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Exactly HOW is max duty cycle determined?

JBTexas

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I am guessing that the manufacturers:

(1) Just plug in a tried-and-time tested thing (an assumption), like "90 seconds on, 20 seconds off" or whatever.

(2) Maybe they actually do tests with a thermistor or whatever?

Is there some way we could benefit from this question... is there any hard data (like for a diode / DPSS / driver, it can take x degrees for y seconds?)?

If there IS some reliable data, then maybe as part of the DIY process a thermistor(s) (as small as possible) could be put in certain places, and readings could be made. After all, how do computer manufacturers adjust automatic-fan-speeds?

The thermistor(s) could be taken out when the builder is done with it. OR, *JUST a small thermistor(s) could be permanently mounted, but with access to the leads so that they could be attached to instrumentation.

As a guy just getting into this, I would like to keep a laser on as long as possible... but I'm sure the old-timers could benefit as well.

Food for thought?
 

JBTexas

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Lotus_Darkrose.... Thanks Much! I DID do a search ("duty cycle") but got so many hits... and didn't see this touched on (much) in the existing threads.

That helps.
 

JBTexas

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Yes; thats a good thread (I think it should be "stickied", if you ask me)(just did a quick, but thorough read-thru).

It yields enough to start thinking about methodology.
 
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Justin

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I can't speak for other vendors but at Laserglow, when we get a new product, we put it on a power meter and a DC power supply and run it until it fails. (Imagine our surprise when the Polaris-1000 just kept going, and going, and going... for hours.) To earn a "100% duty cycle" at Laserglow, a laser has to keep running without losing power for several hours. Lasers listed with 60-90 sec duty cycles (for example) showed power loss or instability around this time, indicating that the laser is not in thermal equilibrium.
 

JBTexas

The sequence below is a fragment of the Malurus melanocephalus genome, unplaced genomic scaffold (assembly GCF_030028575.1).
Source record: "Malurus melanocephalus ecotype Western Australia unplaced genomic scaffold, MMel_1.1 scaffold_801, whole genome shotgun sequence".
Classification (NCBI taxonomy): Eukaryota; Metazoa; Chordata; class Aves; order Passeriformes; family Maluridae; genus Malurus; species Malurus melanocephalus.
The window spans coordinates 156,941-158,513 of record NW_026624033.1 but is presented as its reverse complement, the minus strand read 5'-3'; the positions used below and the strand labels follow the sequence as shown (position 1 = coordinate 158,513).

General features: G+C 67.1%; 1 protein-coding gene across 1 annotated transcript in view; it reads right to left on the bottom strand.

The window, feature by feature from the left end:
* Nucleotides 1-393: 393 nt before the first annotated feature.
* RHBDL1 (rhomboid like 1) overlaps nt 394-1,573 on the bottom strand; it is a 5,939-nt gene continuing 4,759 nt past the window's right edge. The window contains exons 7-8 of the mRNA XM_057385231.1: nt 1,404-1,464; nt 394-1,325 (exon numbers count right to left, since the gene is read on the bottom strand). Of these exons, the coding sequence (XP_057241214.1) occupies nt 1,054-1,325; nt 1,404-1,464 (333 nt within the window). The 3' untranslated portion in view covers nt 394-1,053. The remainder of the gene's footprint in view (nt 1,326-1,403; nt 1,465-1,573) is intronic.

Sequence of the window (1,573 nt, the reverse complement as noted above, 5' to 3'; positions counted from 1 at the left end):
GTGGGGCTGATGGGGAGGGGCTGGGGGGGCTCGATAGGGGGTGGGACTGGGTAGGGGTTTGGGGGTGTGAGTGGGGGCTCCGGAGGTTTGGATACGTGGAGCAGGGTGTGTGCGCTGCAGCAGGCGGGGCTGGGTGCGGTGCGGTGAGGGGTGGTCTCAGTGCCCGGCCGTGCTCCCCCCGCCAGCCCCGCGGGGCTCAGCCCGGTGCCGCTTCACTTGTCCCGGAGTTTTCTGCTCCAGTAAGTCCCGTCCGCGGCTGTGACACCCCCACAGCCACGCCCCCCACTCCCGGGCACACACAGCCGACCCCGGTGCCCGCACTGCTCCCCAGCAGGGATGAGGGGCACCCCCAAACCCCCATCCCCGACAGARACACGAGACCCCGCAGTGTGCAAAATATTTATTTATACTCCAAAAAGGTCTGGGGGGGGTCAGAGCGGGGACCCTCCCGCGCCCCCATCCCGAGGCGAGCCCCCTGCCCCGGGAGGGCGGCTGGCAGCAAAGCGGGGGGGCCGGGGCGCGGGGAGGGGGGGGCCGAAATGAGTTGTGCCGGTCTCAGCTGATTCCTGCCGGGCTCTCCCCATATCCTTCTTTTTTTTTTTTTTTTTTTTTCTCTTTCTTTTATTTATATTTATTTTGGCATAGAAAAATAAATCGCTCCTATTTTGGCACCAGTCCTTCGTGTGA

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Justin; interesting. The Lyra that I bought from you guys recently (as I recall) is 90/20. I'm a newbie, so it is interesting to me that the pen does actually NEED a duty cycle... that just a 5mw 532 pen NEEDS to cool off. It's hard to explain; but it is part of what makes laser so cool... their intricacies.

Anyway... I was asking mainly for :

(a) The benefit of builders. If *I* ever get around to doing a DIY project, and I decide to go extreme with heatsinking, *how* can I determine if I get a really good/superior duty cycle? ( short of " ...we put it on a power meter and a DC power supply and run it until it fails.")

(b) For those who buy, say, chinese lasers, and those lasers have NO documentation and NO duty cycle posted on the website. The 200mw Gatlin that I purchased recently, for example. O-Like even pushes "This has much a good heatskinking characteristics" (paraphrased); but why mention that if there is no posted duty cycle? Shrug. So I asked here, got some replys, I think I will keep it down to 60/30 or so. From guesswork.
 

chipdouglas

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your laser glow pen might be ir filtered, and therefore the pump diode will be pushed to get you the 5mw output. Also a factor is the minimal heat sinking in a pen host. so those 2 factors would contribute to a non continuous duty cycle.

michael.
 

hakzaw1

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You could have found the great thread link given to you by Lotus.
use the search. Bemn has a link in iit that will help you a lot as will most all of the posts there.

here is the link
Merghart.com - Heatsinking laser reference

It a good question and an important one- a good company will give you good answers and a bad one will have no answers. I wrote one china seller about the cycles and they thought I meant bi-cycles---lol


I always want my lasers to live into old age and never run them very long-- that is why we all have more than one. hope this helps. 'when it feels hot (or even warm) or if your laser 'flickers'( could be telling you to re-charge) give it a rest. hak
 
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JBTexas

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Hakzaw1; I *think* I saw that link before, but looked at it again. Yes, and thanks. It's kind of over my head a bit, but only because I don't have any experience with it yet. If I get into a DIY from scratch, I'll make use of it, I have the link archived.

bi-cycles... hehehe... well... um... maybe in a laser that deliberately produces 2+ wavelengths (or is kind of "dirty" ... not chromatically coherent). So there are... lets call them "thermal harmonics", or, simply, bi-cycles. Maybe even tri-cycles ... for the newbie laser builders... because they are not as stable, and their lasers will be even "dirtier", and might fall down. Motor-cycles, of course, are a different story. Gasoline combustion ruby laser drivers. Of course, WE ALL want to make perfect products, so we endevour to have uni-cycles.
 




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